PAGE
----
- Information Security
IT SECURITY ADVISORIES
eBay Urgers Users to Change Passwords after Security Breach
May 21, 2014
The online megastore eBay has become the latest large company to suffer a cyberattack. As a result, eBay is encouraging all its users to change their passwords for their eBay accounts and any account that shares the same password. Follow these tips from OnGuardOnline.gov to help protect yourself:
- If you used your eBay ID or password for other accounts, change them, too. Hackers sometimes try stolen IDs and passwords on different websites to gain control of other accounts.
- Don't confirm or provide personal information in response to an email or text, and don't click on links in unexpected messages. Legitimate companies won't ask for bank or credit card information, Social Security numbers, passwords, or other sensitive information through unsecured channels. According to news reports, the eBay breach included customers' names, passwords, email and postal addresses, phone numbers, and dates of birth. Crooks may use this stolen information to send you email or text messages that appear to be from people or sites you trust.
- Review your credit card and bank account statements often. If you see charges that you don't recognize, contact your bank or credit card provider right away. Speak to the fraud department.
- Check your credit reports - for free - every few months. Your credit report includes information about your credit card accounts and other bills you pay, so it's a good way to find out if someone has opened credit in your name. You're entitled to a free report every 12 months from each of the three credit bureaus - Equifax, Experian and TransUnion. To get your report, visit AnnualCreditReport.com or call 1-877-322-8228.
- Finally, make sure your friends and family know what to do. Send them this post - it's free to copy and share.
Public Service Announcement
Prepared by the Internet Crime Complaint Center (IC3)
May 5, 2014
CYBER-RELATED SCAMS TARGETING UNIVERSITIES, EMPLOYEES, AND STUDENTS
The Internet Crime Complaint Center (IC3) is aware of multiple scams targeting universities, university employees, and students across the nation. The scams range from Internet fraud to intrusions. The following are common scenarios:
- Spear phishing e-mails are being sent to university employees that appear to be from their employer. The e-mail contains a link and claims some type of issue has risen requiring them to enter their log-in credentials. Once employees provide their user name and password, the perpetrator accesses the university's computer system to redirect the employees' payroll allocation to another bank account. The university employees' payroll allocations are being deposited into students' accounts. These students were hired through online advertisements for work-at-home jobs, and provided their bank account information to the perpetrators to receive payment for the work they performed.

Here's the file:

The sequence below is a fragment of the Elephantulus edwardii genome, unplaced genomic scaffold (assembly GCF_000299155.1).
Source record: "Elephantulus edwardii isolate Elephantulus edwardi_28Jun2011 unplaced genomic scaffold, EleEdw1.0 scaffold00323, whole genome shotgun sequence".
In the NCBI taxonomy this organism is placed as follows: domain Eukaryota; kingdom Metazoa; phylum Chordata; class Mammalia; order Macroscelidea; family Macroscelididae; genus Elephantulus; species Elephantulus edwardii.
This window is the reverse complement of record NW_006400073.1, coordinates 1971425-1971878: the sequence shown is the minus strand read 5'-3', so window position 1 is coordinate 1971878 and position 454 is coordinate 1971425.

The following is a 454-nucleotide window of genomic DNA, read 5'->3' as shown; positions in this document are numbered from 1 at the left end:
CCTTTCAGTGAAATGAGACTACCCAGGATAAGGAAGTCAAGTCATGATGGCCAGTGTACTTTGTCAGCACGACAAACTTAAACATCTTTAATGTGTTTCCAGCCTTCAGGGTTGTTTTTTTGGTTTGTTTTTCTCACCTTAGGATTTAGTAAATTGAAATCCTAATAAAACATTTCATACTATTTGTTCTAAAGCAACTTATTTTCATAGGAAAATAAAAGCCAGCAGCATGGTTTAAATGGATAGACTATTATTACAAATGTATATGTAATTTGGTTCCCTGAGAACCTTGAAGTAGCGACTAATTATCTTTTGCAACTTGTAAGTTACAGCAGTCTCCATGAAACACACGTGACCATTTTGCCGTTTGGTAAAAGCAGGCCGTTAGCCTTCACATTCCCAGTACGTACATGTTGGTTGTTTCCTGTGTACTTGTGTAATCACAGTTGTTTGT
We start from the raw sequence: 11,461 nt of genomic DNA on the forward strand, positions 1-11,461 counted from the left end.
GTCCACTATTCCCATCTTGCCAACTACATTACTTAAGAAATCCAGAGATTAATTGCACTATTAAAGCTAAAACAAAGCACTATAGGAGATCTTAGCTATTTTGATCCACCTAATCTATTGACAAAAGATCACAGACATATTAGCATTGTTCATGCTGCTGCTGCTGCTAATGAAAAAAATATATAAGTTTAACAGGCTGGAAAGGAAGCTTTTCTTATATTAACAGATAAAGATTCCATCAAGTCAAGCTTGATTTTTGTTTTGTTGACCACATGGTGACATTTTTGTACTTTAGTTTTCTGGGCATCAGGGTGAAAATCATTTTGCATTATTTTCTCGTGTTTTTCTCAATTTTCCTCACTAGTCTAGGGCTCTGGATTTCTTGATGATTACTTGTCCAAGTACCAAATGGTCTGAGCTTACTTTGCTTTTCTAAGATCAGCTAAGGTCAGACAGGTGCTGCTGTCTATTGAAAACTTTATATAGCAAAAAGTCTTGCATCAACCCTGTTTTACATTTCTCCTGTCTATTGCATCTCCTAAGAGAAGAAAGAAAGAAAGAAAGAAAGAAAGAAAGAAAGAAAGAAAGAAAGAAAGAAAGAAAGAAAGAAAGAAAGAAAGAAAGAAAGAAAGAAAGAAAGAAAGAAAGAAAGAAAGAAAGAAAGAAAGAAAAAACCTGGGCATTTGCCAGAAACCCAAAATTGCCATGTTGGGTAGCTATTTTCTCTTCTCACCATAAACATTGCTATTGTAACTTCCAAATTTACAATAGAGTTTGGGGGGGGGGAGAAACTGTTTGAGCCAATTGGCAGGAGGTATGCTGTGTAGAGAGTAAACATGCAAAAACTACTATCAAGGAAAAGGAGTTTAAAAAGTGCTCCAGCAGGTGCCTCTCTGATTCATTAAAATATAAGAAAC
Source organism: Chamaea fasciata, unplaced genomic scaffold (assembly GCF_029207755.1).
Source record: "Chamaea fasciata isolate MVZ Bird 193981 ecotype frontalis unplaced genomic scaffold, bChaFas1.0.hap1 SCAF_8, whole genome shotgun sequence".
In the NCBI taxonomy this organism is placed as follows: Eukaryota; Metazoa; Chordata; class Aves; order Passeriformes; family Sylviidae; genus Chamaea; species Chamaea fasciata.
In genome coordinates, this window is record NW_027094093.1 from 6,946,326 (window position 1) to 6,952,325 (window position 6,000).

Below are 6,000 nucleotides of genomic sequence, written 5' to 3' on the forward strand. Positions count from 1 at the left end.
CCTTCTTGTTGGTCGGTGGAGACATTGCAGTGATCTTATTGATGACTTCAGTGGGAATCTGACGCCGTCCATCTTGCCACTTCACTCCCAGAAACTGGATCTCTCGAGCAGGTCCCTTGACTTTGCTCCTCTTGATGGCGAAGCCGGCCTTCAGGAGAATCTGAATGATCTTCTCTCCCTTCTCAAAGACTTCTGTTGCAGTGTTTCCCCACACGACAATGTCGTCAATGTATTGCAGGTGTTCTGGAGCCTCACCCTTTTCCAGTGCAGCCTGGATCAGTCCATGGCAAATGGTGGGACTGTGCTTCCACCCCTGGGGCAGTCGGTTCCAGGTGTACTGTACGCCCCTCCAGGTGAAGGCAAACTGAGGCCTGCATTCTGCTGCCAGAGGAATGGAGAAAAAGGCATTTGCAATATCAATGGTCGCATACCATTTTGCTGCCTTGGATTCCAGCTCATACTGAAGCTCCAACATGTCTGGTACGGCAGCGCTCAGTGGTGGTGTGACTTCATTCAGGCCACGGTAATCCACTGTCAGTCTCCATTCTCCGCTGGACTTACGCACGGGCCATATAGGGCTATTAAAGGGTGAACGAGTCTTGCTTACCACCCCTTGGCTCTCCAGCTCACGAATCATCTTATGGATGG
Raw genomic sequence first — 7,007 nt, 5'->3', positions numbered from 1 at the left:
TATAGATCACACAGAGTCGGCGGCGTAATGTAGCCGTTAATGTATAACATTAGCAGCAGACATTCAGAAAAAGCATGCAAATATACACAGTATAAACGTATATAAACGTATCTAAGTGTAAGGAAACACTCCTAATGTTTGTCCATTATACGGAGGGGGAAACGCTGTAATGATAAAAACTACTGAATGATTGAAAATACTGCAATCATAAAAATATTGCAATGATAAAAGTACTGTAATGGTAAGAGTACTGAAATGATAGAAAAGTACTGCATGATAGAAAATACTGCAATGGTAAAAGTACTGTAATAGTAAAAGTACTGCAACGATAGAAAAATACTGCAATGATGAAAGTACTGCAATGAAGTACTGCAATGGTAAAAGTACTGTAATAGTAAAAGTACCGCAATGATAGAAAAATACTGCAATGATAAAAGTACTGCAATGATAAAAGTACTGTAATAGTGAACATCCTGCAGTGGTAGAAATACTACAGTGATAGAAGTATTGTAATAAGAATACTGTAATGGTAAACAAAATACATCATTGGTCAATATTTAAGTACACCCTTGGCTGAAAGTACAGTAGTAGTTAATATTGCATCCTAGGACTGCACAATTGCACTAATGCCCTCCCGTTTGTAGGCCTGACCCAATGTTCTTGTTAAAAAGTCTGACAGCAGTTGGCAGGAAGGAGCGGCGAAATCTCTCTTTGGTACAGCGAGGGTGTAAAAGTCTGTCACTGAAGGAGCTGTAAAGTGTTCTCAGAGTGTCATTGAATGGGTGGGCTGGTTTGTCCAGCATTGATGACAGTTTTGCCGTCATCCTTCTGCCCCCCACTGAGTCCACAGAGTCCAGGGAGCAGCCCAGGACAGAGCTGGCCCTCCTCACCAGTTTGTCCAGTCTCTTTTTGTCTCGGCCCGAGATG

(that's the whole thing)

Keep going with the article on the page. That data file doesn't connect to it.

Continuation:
- Scammers are posting online advertisements soliciting college students for administrative positions in which they would receive checks via the mail or e-mail. Students are directed to deposit the checks into their accounts, and then print checks and/or wire money to an individual. Students are never asked to provide their bank account information to the perpetrators.
- Perpetrators are compromising students' credential resulting in the rerouting of their reimbursement money to other bank accounts. The reimbursement money is from student loans and used to pay tuition, books, and living expenses.
- Perpetrators are obtaining professors' Personally Identifiable Information (PII) and using it to file fraudulent income tax returns.
- Some universities have been victims of intrusions, resulting in the perpetrators being able to access university databases containing information on their employees and students.
If you have been a victim of one of these scams or any other Internet related scam, we encourage you to file a complaint with the IC3 at www.ic3.gov and notify your university police.